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This poem is taken from PN Review 257, Volume 47 Number 3, January - February 2021.

Burrs Togara Muzanenhamo and Rory Waterman
We are turning into ghosts here. The days mirror each other.
Silence sits flat like a stone on the horizon. Muting everything.
The house is cold and dark and quiet as a cave. My daughter
wakes up much later than usual. And as I am seated, writing
this to you, she’s still in bed – her body clock adjusted three
weeks back. After schools closed, she was so happy to be free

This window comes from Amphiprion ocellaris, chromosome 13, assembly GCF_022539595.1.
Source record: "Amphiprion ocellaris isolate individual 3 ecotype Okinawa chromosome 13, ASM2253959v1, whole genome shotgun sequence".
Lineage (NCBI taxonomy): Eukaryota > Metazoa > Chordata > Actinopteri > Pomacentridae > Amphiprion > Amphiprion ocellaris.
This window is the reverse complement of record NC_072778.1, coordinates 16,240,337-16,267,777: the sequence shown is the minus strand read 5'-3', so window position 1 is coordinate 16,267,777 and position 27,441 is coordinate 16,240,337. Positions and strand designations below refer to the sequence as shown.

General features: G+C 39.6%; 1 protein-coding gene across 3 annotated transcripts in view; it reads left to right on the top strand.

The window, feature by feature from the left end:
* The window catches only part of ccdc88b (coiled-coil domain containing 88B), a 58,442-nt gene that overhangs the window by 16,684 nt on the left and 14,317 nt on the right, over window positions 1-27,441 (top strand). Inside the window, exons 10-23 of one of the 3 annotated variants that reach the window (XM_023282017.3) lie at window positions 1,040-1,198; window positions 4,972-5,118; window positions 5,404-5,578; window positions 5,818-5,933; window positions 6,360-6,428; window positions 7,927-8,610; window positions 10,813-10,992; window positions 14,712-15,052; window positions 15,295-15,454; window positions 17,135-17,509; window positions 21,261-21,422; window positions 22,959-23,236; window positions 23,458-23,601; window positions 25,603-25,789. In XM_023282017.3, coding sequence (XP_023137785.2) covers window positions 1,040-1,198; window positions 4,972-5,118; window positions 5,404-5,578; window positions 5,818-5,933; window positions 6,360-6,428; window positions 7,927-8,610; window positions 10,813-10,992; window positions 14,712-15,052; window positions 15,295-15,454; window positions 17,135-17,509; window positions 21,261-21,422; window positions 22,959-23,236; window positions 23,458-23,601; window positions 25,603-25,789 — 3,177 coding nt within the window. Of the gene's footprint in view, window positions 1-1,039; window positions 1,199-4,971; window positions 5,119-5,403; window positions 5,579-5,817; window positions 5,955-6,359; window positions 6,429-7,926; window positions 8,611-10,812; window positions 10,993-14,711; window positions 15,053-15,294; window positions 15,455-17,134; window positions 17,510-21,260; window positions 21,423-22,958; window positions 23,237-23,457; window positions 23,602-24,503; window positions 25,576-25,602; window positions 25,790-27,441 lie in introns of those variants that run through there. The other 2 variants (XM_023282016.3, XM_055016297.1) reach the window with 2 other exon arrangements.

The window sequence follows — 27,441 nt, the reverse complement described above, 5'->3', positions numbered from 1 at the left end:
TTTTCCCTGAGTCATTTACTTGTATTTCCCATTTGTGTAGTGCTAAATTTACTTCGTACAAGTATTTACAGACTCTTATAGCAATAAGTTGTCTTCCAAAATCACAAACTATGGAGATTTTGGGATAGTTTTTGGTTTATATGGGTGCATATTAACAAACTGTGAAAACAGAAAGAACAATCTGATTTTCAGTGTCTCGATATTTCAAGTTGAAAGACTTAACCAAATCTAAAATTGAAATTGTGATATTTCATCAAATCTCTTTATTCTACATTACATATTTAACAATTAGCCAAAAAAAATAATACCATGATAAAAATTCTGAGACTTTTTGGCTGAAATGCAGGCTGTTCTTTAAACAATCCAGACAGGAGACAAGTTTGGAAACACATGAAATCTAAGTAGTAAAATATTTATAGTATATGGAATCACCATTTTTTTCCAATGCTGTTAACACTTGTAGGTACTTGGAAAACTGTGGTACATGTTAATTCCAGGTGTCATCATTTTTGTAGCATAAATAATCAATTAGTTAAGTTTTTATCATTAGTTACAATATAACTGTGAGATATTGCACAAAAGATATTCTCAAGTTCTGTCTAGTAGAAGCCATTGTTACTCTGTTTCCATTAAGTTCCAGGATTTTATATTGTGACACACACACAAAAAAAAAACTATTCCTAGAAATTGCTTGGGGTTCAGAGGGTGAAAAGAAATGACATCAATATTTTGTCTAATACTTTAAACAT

from the early morning rush – dressing as she ate breakfast,
the neighbours’ dogs barking and cars revving and speeding out
of wrought iron gates, traffic flooding streets as the sun cast
its eye through the kitchen window where my wife would shout
For Christ’s sake we’re going to be late. Faucets running.
Keys lost then found. Doors slamming. The general chaos of leaving.

All these things my daughter now comments on with a hint
of regret. Though she’s happy to go to bed late and wake up late –
though she’s adjusted to the quiet – there’s just one complaint
that constantly drags at her heels like an invisible weight. Eight

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